Movies like Akira shocked the people...bringing surreal story and amazing animation to the screen. Many others followed that simply blew away the animation and realism of American cartoons.

But then they started to suck. Bad. Over-produced to feed the masses.

And so, when I rented Kiki's Delivery Service, I was kinda expecting to be let down. Knowing it would probably be some spoon-fed animation to appeal to the 3-6 year olds.

Boy, was I wrong. This movie was simply amazing. The animation was wonderful. Not too cartoony, but not too jagged and harsh. Everything flowed smoothly and looked great. The story was AMAZING. It was what really shone. Subtle lessons at life that even got me, a nineteen-year-old computer engineer, cheering for Kiki. It is intelligent, thoughtful, and sweet to the max.

Though this movie is the near exact opposite from all those mechanoid blood-baths and samurai show-downs that populate most of the Anime world...this simple little movie...with the great voice of Phil Hartman I might add...actually got me interested in Anime again.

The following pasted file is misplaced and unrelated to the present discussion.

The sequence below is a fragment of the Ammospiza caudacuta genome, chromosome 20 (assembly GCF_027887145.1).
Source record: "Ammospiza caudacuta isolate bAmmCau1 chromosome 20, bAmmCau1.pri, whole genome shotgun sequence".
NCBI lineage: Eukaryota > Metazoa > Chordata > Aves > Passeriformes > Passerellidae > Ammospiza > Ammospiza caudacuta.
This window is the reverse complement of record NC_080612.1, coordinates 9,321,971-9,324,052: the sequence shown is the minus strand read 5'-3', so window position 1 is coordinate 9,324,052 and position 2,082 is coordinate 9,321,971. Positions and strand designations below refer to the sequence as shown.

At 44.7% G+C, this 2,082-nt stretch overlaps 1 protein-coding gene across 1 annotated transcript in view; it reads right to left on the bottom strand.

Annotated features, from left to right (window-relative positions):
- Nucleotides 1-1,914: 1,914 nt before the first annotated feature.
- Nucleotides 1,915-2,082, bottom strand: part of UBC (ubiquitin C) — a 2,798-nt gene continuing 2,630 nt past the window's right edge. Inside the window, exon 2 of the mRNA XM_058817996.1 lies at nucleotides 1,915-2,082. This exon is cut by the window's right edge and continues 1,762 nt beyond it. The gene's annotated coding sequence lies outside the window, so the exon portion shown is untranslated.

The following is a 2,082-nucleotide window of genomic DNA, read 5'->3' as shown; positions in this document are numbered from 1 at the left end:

Check it out. Even if you're just in it for the cats, you won't be disappointed. ^_^
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A movie that appeals to adults as well as children.
jdsbuck22 November 2000
Warning: Spoilers
What can I say about this movie that will accurately express how I feel about it? It works so well on so many levels, both for children and adults. Since much has been said about children already, I'll talk about its adult appeal.

During much of the movie Kiki experiences a kind of personal crisis. Trying not to reveal any spoilers, I'll just say that the crisis itself will appeal to anyone who is an artist, because all artists (including myself, a writer) have gone through what she does.

There is no villain in this movie, but there doesn't have to be. The climax is inspiring and hair-raising, and has kept me coming back to watch it again and again.

See this movie, dubbed or subtitled.